Mr. Lawrence sometimes said no when asked to perform his signature routine to pitch products.

When that happened, it was not unusual for him to later hear an imitator on the radio, hawking whatever it was he had decided against pitching. But he often said yes. In 1974, he was surprised to get a call from John Lennon. Mr. Lennon had produced a record by Harry Nilsson and he asked Mr. Lawrence to do a promotional riff for the record. He gave Mr. Lawrence creative control.

“Hiya, pussy cat,” Mr. Lawrence said in the 30-second spot. “You say you opened up a bicycle wash and the first six customers drowned, and they picked you up in the wax museum for trying to score with Marie Antoinette? Is that what’s got you down, pussy cat? Well, rise up, get yourself Harry Nilsson’s new album, ‘Pussy Cats,’ produced by John Lennon. Nilsson’s latest — ‘Pussy Cats.’ On RCA records and tapes. Meow, and purr.”

User avatar
JackFavell
Posts: 11946
Joined: April 20th, 2009, 9:56 am

Re: Gone With or Without fanfare

Postby JackFavell » April 3rd, 2014, 7:27 am

I recognized the routine, but not his name. Lots of commercials from when I was growing up used his pitch.

Gosh, I had no idea how interesting Mr. Lawrence's life was.

R.I.P.

RedRiver
Posts: 4209
Joined: July 28th, 2011, 9:42 am

Re: Gone With or Without fanfare

Postby RedRiver » April 3rd, 2014, 12:13 pm

This is fascinating! I never ONCE heard of this man or his act. When I was very young, there were some comedy bits I heard my parents talk about. But this wasn't one of them. My best to his family.

User avatar
CharlieT
Posts: 404
Joined: May 7th, 2007, 8:28 pm
Location: Warren G. Harding's hometown

Re: Gone With or Without fanfare

Postby CharlieT » April 3rd, 2014, 5:20 pm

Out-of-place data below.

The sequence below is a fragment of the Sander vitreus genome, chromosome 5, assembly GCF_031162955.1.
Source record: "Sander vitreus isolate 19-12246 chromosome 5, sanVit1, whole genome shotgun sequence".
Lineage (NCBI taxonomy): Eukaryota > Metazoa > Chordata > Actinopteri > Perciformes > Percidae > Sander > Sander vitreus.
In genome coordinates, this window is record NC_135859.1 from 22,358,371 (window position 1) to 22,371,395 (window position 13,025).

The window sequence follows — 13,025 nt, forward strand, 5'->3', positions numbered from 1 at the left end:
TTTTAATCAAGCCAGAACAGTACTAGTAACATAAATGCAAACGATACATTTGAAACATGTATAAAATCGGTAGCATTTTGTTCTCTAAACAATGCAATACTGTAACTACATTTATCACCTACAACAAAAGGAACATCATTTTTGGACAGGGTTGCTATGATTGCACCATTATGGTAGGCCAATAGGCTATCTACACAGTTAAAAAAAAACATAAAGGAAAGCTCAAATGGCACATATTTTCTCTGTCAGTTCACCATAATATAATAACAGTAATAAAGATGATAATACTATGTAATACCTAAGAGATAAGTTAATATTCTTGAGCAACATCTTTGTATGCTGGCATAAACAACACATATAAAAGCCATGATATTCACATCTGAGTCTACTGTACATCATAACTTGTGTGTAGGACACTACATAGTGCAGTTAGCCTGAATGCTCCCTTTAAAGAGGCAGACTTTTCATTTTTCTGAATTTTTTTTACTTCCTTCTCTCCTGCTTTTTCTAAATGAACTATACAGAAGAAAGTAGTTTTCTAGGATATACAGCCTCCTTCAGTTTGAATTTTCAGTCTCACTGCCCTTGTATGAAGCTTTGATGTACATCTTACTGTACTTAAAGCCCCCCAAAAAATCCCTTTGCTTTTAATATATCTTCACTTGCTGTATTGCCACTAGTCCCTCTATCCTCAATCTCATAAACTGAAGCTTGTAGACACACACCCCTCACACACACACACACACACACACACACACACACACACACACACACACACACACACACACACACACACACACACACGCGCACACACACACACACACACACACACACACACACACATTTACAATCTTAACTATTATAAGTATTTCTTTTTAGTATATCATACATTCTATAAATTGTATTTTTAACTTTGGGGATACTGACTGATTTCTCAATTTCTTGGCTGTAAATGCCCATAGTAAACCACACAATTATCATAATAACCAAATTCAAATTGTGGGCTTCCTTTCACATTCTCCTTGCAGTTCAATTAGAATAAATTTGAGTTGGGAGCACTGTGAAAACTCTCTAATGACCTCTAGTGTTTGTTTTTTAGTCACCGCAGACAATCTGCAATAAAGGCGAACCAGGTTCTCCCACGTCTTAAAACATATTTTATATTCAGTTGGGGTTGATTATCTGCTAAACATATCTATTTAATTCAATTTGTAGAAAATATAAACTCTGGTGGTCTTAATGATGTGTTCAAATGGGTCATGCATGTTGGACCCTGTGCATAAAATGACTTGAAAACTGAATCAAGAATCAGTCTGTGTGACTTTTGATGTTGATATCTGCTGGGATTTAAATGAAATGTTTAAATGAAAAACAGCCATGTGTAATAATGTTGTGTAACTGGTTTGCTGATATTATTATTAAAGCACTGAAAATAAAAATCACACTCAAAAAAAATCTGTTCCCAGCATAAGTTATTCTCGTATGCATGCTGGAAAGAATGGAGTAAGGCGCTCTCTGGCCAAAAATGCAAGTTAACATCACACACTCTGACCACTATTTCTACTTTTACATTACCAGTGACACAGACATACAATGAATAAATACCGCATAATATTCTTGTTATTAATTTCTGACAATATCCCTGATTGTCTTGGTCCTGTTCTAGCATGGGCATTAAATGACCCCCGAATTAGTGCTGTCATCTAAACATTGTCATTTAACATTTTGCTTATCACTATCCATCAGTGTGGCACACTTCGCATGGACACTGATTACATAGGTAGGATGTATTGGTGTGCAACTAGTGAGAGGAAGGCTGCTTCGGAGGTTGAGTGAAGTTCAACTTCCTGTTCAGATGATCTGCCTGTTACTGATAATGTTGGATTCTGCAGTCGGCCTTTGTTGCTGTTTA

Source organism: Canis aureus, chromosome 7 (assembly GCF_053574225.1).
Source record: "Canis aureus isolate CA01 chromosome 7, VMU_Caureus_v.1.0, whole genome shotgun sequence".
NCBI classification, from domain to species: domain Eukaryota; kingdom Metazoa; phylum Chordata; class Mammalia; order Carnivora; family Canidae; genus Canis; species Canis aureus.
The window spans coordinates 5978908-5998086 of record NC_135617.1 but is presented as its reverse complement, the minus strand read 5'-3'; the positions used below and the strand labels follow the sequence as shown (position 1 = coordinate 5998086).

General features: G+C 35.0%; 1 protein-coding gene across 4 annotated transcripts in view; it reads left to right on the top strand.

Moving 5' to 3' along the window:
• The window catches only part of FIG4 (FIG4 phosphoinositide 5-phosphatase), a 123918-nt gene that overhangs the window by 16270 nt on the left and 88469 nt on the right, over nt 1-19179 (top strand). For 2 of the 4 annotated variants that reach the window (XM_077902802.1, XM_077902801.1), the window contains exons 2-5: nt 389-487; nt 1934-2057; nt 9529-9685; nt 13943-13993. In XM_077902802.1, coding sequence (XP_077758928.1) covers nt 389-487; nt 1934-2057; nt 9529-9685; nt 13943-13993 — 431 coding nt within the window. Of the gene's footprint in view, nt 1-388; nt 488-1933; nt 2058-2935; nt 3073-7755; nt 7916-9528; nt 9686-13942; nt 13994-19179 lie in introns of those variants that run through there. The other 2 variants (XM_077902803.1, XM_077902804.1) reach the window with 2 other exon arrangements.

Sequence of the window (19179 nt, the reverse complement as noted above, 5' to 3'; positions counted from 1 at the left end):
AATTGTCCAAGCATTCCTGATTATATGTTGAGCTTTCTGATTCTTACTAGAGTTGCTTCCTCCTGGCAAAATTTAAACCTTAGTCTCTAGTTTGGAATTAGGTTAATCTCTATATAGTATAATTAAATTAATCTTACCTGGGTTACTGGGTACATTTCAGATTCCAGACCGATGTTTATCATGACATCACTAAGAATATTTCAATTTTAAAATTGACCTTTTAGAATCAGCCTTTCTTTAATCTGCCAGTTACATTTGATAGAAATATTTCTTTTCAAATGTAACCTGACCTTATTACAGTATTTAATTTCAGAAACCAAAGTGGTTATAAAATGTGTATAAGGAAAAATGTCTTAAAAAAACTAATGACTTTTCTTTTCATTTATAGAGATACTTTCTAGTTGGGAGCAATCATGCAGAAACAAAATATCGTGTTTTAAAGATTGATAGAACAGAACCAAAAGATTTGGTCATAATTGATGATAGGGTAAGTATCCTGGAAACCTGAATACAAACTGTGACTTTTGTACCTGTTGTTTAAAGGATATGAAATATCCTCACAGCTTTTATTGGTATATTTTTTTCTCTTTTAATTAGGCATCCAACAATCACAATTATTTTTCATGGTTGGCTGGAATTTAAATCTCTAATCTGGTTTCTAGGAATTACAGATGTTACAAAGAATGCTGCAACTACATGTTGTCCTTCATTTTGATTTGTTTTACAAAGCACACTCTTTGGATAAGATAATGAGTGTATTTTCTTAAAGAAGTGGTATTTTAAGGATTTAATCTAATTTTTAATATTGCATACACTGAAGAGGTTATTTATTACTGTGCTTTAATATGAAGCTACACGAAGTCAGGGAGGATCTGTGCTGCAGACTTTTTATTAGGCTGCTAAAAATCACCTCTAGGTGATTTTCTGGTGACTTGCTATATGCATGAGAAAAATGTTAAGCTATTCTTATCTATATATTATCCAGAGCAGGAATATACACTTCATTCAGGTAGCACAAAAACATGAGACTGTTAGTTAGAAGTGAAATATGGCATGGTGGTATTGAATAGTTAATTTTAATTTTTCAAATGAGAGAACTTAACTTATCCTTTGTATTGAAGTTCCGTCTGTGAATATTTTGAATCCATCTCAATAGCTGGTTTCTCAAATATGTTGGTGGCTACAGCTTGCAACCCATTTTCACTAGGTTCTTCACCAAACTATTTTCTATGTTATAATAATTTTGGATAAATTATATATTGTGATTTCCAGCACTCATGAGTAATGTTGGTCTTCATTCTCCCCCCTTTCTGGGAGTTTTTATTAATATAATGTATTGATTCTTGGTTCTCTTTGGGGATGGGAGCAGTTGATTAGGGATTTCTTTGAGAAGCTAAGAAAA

I've got a 45 record by The Old Philosopher made for Christmas that Mom and Dad bought for me and my siblings around 1957 when we got a new record player for Christmas. We loved that disc! I brought it to our Christmas Eve family celebration a few years ago and everyone got a chance to revisit our childhood years again. That was the same record player and Christmas that introduced me to the music of Glenn Miller. Great year! :D

Here are both sides of that 45:

http://youtu.be/S2htICKSl4E

http://youtu.be/IpH09MjDmwg
"I'm at my most serious when I'm joking." - Dudley

Don't sweat the petty things - don't pet the sweaty things.

User avatar
Nick
Posts: 59
Joined: May 16th, 2013, 8:48 pm
Location: Stockholm

Re: Gone With or Without fanfare

Postby Nick » April 5th, 2014, 1:48 am

George Bookasta (1917-2014) has died.
George Bookasta, Former Child Actor, Dies at 96
4:54 PM PDT 4/3/2014 by Mike Barnes

Charlie Chaplin signed him up, and he appeared in films with such stars as Mary Pickford, Humphrey Bogart, Rosalind Russell and Gary Cooper.

George Bookasta, a child actor who was signed to a United Artists contract by Charlie Chaplin and later worked alongside Mary Pickford, Humphrey Bogart and Gary Cooper, has died. He was 96.

Bookasta, who later directed episodes of such TV series as Bachelor Father and Have Gun -- Will Travel, died March 26 near his home in Saratoga Springs, N.Y., where he was recovering from pneumonia, said his son Gary -- who founded the radio stations KROQ AM and FM in Los Angeles in 1972.

As a toddler, Bookasta was wearing a mustache, a bowler and a "Little Tramp" outfit on the stage of Paramount Theatre in Los Angeles when he was spotted by Chaplin. The comedy star brought him to United Artists, the studio he had launched a few years earlier with Pickford, Douglas Fairbanks and D.W. Griffith.